The Queen is part of the reconciliation of Ireland, the head of the Church of Ireland has said.
Archbishop of Armagh John McDowell was speaking during a service of reflection for the life of Queen Elizabeth II in which prayers were said to celebrate “her life and work for this country and for the Commonwealth, and giving thanks for all she has been as Queen, and as such, head of state for the people of Northern Ireland”.
He told King Charles III and the Queen Consort, who attended the service at St Anne’s Cathedral, Belfast, that “faithfulness, care, dutifulness, love and devotion” were all part of her long reign.
The Archbishop said: “All of these could be employed to describe her relationship with Northern Ireland, with patience binding them all together, but paying attention especially to what she said most recently, the word which I think will be most associated with Queen Elizabeth and Ireland, north and south, is reconciliation.”
He added the Queen “followed where Jesus led as women often have in the elusive and unfinished work of reconciliation here in Ireland”.
The Queen found many powerful ways to help with her mission as part of the peace and reconciliation of Ireland, according to the Archbishop.
He said: “It has always been love’s way that in order to rise, she stoops; so the bowing of her head in respect was far more powerful than much grander gestures would have been.
“Love listens far more than she speaks, so a few words in an unfamiliar tongue and a judicious sentence or two of heartfelt regret and wisdom said far more than ceaseless volubility.
“Love never rushes into anything for fear of overwhelming the beloved, but when the moment is right she walked the few steps between two Houses of Prayer in Enniskillen alongside the beloved, in encouragement and affection.”
He said the Queen worked “for the good of all her people” and was an example of tolerance that was firmly rooted in her Christian faith.
She believed “it is no part of a christian’s vocation to belittle another person’s faith or lack of it.”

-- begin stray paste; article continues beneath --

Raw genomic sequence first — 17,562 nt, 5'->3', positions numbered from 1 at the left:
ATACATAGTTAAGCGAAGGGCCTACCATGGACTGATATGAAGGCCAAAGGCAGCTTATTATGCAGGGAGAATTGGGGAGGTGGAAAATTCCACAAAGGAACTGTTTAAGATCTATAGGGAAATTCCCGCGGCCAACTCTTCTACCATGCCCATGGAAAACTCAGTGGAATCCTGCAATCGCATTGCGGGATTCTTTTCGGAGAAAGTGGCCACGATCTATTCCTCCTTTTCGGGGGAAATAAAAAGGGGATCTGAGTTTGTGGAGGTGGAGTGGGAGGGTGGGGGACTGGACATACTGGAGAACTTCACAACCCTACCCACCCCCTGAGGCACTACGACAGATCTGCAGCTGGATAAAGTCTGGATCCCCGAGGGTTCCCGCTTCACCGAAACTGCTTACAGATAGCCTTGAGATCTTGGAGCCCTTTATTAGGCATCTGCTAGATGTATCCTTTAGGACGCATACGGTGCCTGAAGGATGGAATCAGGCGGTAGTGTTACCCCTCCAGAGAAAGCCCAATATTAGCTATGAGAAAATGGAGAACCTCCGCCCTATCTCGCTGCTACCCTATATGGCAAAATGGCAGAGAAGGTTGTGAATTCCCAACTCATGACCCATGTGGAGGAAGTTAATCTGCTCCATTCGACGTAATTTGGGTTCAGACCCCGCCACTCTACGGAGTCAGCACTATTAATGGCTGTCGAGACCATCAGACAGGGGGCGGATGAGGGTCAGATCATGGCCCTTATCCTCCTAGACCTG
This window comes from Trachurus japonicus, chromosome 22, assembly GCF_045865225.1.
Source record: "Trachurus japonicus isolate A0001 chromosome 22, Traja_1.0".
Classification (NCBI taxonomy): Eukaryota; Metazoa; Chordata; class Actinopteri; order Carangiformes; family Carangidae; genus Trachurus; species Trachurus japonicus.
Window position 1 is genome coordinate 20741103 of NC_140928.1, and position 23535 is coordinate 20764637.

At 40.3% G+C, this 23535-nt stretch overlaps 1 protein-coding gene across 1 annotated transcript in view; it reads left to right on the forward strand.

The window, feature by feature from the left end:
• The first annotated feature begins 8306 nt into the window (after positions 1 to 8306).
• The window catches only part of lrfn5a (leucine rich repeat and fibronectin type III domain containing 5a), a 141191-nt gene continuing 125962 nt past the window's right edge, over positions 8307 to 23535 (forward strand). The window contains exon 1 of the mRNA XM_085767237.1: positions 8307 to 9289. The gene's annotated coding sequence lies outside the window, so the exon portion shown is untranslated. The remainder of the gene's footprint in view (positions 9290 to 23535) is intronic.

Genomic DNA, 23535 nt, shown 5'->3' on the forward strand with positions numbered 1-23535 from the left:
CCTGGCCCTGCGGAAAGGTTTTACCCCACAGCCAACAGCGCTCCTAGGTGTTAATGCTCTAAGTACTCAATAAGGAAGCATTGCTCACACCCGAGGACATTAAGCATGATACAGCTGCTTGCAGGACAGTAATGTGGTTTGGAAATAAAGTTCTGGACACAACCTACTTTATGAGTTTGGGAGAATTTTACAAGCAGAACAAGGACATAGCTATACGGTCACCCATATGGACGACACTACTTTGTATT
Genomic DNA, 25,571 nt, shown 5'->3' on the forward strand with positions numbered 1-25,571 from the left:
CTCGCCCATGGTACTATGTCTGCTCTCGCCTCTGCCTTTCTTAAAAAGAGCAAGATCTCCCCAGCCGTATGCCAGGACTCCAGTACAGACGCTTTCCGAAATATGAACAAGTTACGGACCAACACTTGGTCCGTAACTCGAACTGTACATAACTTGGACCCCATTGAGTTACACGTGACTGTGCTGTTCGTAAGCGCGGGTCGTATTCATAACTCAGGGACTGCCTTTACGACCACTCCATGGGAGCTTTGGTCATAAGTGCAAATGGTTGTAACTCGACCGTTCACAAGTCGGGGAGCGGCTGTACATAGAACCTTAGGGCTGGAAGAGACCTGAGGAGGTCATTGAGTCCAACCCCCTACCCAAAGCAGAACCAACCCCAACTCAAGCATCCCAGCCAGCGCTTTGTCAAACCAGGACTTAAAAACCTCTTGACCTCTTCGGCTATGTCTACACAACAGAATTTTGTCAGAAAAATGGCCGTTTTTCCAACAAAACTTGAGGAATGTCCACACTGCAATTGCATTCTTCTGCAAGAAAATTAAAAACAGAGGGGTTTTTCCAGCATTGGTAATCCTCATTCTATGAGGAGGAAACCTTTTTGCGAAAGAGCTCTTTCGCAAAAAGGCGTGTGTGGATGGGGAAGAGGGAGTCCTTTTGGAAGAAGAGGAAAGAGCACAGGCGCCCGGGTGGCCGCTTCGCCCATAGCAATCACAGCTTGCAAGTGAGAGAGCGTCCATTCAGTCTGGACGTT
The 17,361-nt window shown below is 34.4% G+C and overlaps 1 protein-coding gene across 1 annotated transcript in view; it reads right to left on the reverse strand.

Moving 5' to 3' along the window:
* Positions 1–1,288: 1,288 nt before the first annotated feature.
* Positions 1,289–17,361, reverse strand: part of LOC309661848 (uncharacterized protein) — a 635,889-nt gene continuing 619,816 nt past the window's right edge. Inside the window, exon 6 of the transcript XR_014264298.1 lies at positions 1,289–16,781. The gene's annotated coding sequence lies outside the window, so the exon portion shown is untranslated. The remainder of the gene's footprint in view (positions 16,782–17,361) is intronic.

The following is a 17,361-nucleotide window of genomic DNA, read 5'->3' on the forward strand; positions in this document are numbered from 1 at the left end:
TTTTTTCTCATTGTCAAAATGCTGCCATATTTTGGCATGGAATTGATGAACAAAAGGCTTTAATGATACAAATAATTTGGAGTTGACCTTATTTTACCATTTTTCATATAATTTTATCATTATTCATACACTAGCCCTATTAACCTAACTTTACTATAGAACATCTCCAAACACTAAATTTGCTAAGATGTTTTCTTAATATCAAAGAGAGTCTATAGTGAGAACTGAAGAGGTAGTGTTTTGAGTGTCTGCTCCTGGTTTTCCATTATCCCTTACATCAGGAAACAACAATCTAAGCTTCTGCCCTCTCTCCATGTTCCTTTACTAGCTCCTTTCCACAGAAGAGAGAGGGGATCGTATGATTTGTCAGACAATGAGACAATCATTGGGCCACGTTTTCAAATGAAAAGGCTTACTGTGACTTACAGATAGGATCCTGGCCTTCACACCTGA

The Archbishop also quoted playwright and poet Christopher Marlowe to describe the impact of the Queen’s death on the nation.
He said: “If I had wept a sea of tears for her, it would not ease the sorrow I sustain”.”
In a personal statement of condolence to Charles, he added: “If that was how those of us felt who were, in many ways, part of her adopted family through her coronation oath, how much more profound must that feeling of loss be to those of the Queen’s blood family; those who knew her best and loved her most; Your Majesty, our prayers will be with you and your family for a long time to come.”
The service included a Celtic blessing spoken by various church leaders.
As the service ended, Charles and Camilla, were seen exchanging handshakes and warm words with the President of Ireland Michael D Higgins and his wife Sabina.
Prime Minister Liz Truss, Taoiseach Micheal Martin and Irish Foreign Affairs Minister Simon Coveney were among the congregation of more than 800 people.
The royal couple were introduced to leaders from all the major faiths in Northern Ireland ahead of the service.
The Queen visited Belfast more than 20 times but her ground-breaking visit to Dublin in 2011 is remembered for its historical and political importance.
She was the first British monarch to visit the city for more than 100 years.
She was also the first to set foot in the Republic of Ireland since it gained independence, following the Anglo-Irish war.
It is seen as part of efforts to try to heal the wounds of the past.
The Queen also laid a wreath at Dublin’s Garden of Remembrance, which commemorates those who fought against Britain to achieve Irish independence.
Just a year later, the Queen shook hands with Sinn Fein’s Martin McGuinness, a former IRA leader, at an event in Belfast.